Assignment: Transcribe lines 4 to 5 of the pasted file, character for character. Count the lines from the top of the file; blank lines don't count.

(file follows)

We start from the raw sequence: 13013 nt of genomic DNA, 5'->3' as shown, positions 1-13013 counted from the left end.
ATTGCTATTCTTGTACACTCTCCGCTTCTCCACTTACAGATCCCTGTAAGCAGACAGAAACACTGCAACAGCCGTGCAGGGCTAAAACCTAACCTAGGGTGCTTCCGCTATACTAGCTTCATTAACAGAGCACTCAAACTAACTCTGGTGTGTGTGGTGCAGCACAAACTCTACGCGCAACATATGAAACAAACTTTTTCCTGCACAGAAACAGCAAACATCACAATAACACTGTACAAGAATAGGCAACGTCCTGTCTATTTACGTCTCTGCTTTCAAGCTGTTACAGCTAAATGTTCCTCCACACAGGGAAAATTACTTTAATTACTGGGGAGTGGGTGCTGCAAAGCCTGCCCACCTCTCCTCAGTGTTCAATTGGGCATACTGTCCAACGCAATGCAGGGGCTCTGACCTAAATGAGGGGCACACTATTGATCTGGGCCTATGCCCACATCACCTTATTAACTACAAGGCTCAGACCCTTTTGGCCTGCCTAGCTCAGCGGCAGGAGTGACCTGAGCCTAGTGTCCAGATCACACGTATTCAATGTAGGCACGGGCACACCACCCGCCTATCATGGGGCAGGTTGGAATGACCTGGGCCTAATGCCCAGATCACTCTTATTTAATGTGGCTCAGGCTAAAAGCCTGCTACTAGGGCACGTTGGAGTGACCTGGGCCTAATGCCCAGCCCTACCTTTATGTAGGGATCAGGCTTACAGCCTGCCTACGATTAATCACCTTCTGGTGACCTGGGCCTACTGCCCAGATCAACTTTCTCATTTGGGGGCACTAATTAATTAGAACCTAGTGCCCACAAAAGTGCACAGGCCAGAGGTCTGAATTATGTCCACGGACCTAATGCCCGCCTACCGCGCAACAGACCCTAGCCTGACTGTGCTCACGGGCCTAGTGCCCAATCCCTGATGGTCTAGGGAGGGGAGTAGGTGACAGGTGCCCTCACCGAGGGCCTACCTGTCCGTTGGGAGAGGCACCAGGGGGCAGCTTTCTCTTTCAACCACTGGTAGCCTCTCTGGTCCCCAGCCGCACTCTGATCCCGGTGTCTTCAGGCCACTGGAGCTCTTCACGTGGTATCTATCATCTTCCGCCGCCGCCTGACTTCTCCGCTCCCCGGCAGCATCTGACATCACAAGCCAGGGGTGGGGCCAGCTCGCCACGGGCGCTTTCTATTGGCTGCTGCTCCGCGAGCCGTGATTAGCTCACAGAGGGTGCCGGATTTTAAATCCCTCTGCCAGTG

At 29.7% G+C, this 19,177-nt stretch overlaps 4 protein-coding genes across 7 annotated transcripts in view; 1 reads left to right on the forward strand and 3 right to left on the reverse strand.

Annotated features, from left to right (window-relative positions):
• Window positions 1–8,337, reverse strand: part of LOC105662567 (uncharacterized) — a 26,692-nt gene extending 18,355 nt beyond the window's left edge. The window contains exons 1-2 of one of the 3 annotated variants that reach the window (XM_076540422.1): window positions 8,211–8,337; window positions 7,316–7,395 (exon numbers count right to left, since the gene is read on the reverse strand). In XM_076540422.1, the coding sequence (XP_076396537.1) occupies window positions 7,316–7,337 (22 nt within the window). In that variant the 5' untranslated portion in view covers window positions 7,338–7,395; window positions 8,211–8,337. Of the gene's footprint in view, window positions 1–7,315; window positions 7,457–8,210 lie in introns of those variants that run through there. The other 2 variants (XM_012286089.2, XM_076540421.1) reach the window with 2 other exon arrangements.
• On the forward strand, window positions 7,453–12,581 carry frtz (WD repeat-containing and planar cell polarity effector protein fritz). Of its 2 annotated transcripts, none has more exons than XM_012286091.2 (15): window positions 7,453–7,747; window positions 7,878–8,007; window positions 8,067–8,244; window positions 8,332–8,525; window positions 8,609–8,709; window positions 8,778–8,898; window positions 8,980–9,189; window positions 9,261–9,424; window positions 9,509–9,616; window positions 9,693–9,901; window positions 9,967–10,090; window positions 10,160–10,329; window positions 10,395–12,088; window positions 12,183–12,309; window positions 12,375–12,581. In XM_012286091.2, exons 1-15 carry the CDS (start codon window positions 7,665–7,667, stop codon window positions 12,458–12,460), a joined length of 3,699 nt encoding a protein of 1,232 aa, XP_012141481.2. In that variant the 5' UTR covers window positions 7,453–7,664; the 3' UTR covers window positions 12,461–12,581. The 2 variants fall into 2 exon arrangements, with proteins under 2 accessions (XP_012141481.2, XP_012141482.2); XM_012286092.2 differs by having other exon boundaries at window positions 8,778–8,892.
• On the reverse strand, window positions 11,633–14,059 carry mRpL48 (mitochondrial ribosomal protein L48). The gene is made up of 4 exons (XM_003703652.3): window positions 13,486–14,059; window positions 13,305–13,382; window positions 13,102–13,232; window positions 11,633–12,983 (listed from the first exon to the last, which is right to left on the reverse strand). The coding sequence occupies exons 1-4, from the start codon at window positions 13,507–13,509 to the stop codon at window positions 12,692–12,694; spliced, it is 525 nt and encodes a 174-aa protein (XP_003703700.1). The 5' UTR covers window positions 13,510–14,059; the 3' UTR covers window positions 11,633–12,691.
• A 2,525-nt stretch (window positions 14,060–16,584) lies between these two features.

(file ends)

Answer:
Annotated features, from left to right (window-relative positions):
• Window positions 1–8,337, reverse strand: part of LOC105662567 (uncharacterized) — a 26,692-nt gene extending 18,355 nt beyond the window's left edge. The window contains exons 1-2 of one of the 3 annotated variants that reach the window (XM_076540422.1): window positions 8,211–8,337; window positions 7,316–7,395 (exon numbers count right to left, since the gene is read on the reverse strand). In XM_076540422.1, the coding sequence (XP_076396537.1) occupies window positions 7,316–7,337 (22 nt within the window). In that variant the 5' untranslated portion in view covers window positions 7,338–7,395; window positions 8,211–8,337. Of the gene's footprint in view, window positions 1–7,315; window positions 7,457–8,210 lie in introns of those variants that run through there. The other 2 variants (XM_012286089.2, XM_076540421.1) reach the window with 2 other exon arrangements.